The University of San Francisco announced yesterday it has abolished its traditionally powerful men's basketball program because misconduct by alumni and players has threatened the "integrity and credibility of the university."
At a press conference in San Francisco, university President Rev. John LoSchiavo said USF's board of trustees voted overwhelmingly in a closed session Wednesday night to abolish the program. USF's basketball team won NCAA championships in 1955 and 1956, with superstars Bill Russell and K.C. Jones, and often has been highly ranked nationally.
LoSchiavo largely blamed alumni who broke NCAA rules by helping finance players; one wealthy alumnus reportedly paid all-America Quintin Dailey $1,000 for a summer job he never worked, plus other monies.
"An alumnus for whose actions the NCAA holds the university responsible has paid money on numerous occasions to an enrolled student athlete who did not work for it," LoSchiavo said when asked about Dailey, who was given a suspended sentence after he pleaded guilty last month to assaulting a nursing student.
Dailey, from Baltimore, could not be reached for comment yesterday. But his agent, Bob Woolf, was shocked and speechless for a few moments.
"I just feel badly," Woolf said. ". . . It's a tragedy. Everything else has come down on Quintin. I guess he'll have the burden of this, too." Woolf said he had not talked about the issue with Dailey, who is playing summer basketball in Los Angeles with the Chicago Bulls, who made him their No. 1 pick in last month's draft.
Wallace Bryant, another former USF player drafted by Chicago, said, "There have been so many problems, I can't say this comes as a total shock. I could have expected it."
Reached in his Los Angeles hotel room, Bryant said, "It seemed like they (USF) were scared of (the NCAA) or somebody . . . I feel very sorry for the fellas that are left there."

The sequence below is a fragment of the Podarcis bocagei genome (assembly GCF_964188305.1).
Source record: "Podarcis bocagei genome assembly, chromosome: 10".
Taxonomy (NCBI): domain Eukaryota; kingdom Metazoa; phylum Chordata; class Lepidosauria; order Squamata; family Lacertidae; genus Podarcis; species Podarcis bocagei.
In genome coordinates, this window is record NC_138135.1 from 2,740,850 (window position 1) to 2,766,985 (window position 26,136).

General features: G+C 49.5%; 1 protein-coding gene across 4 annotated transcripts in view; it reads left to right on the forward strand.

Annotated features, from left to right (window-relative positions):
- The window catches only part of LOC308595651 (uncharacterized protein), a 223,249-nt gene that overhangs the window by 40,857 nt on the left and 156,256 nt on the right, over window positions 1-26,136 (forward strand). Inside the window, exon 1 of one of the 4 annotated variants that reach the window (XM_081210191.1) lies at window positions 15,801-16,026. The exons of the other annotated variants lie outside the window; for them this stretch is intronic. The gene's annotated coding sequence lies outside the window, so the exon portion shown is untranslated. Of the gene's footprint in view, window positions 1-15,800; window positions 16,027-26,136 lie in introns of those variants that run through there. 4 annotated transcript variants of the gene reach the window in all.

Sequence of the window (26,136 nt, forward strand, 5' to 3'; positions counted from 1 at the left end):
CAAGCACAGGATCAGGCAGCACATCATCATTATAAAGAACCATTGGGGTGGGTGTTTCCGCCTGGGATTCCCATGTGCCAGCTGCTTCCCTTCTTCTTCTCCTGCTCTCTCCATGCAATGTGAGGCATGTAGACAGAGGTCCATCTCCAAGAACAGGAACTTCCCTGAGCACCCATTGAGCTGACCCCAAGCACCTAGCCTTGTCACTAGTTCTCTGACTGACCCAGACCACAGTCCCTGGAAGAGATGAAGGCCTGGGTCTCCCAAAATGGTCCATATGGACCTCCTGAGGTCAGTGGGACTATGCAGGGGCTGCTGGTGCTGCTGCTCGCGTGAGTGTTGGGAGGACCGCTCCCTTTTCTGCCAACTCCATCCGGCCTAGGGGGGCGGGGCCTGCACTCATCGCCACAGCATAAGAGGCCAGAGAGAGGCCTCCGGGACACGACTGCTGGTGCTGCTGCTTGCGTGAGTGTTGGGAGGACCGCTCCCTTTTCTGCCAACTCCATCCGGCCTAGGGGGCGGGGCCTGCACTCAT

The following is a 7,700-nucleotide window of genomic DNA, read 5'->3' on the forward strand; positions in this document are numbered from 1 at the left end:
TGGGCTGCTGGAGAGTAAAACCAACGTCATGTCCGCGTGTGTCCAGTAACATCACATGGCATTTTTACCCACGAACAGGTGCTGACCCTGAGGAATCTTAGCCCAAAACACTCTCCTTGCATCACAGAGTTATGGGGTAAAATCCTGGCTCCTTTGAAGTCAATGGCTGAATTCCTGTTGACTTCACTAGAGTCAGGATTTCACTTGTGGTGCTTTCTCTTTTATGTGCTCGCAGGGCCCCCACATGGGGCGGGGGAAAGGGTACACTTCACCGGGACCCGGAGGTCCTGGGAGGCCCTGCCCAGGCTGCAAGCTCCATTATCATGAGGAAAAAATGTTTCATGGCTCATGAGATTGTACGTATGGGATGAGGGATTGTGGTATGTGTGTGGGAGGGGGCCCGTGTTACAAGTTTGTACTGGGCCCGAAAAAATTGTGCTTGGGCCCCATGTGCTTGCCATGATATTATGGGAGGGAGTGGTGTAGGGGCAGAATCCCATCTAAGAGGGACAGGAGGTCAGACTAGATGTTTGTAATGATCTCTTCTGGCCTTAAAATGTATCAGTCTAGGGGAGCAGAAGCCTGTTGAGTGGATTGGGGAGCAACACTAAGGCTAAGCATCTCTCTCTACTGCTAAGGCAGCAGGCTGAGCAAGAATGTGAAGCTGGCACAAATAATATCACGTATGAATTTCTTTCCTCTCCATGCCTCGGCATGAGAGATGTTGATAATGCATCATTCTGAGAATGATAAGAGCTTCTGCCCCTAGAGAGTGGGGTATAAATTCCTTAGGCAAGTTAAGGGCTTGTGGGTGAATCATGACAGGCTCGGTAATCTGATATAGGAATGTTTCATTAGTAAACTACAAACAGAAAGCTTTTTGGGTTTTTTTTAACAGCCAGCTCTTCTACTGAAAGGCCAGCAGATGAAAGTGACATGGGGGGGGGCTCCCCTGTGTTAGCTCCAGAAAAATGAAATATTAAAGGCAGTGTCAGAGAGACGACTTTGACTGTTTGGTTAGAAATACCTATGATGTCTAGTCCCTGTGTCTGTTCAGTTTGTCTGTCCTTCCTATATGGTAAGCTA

Reynoldo Thomas, an incoming freshman guard at USF, was quoted by United Press International as saying, "I hold Quintin Dailey responsible. Quintin had no feelings for his teammates. I think something should be done about him.
"I was on scholarship here," Thomas said. "Now I have to find a new home. It makes me feel real bad because they aren't looking at the student, they were only looking at the athlete."
LoSchiavo said scholarship obligations to basketball players will be honored and that players are free to transfer to other schools. Those who transfer would not have to sit out a year.
He said that whether the basketball program is reinstated "will depend on whether those responsible for this university are convinced that the factors that destroyed the program are not going to beset us again, and that a sound, constructive program can be developed and maintained to contribute positively to the life of USF rather than to afflict it.
"It's not humanly possible to know what they're all doing," LoSchiavo said of the alumni.
The problems at USF go further back than Dailey, however. In 1976 the NCAA put the program on probation because an alumnus paid the tuition for a high school basketball star. USF was put on probation again in 1979 for committing recruiting violations over a six-year period. The school was on "unsanctioned probation" last year, which allowed the team to compete in postseason tournaments.
Dan Risley, a former assistant coach, said that even though he hated to see the program abolished, LoSchiavo was "backed against a wall and had to make a decision.
"Father LoSchiavo said that if anything like this ever came up again, he'd get rid of the sport," Risley said in a telephone conversation. "Bill Cartwright (former all-America center at USF) and I were told about the board of trustee vote late Wednesday night and we were extremely upset. It's very sad that you have to take this step and I wish there was something else they could do. But Father LoSchiavo stood by his statement."
Head Coach Pete Barry could not be reached for comment. The university said he would be retained in another capacity.
Said LoSchiavo: "Anyone who is familiar with this institution and its proud history will understand what a painful decision this is."
Since 1924, the Dons have compiled a record of 869-467. They gained the NCAA championship tournament 14 times, including the last two years, and reached the final four three times.
An NCAA spokesman said last night that this is the first time a program as prestigious as USF's has been dropped completely while operating at this level.
The news from San Francisco also affected Howard University, which was to compete in the Golden Gate Classic, hosted by USF, on Dec. 17 and 18. The Bison's biggest home game ever was to take place on Dec. 3, 1983, when they were to play San Francisco in Burr Gymnasium. They also were to play in the Golden Gate Classic in 1983.
"That's unheard of," Howard Coach A.B. Williamson said when told of the news. "I don't even want to think about it right now. We'll just have to hunt for two more games, three more for the next year."
Williamson said he would expect the NCAA to give his team a waiver, so that it could remain in Division I, if Howard is unable to schedule three other Division I games before the season starts.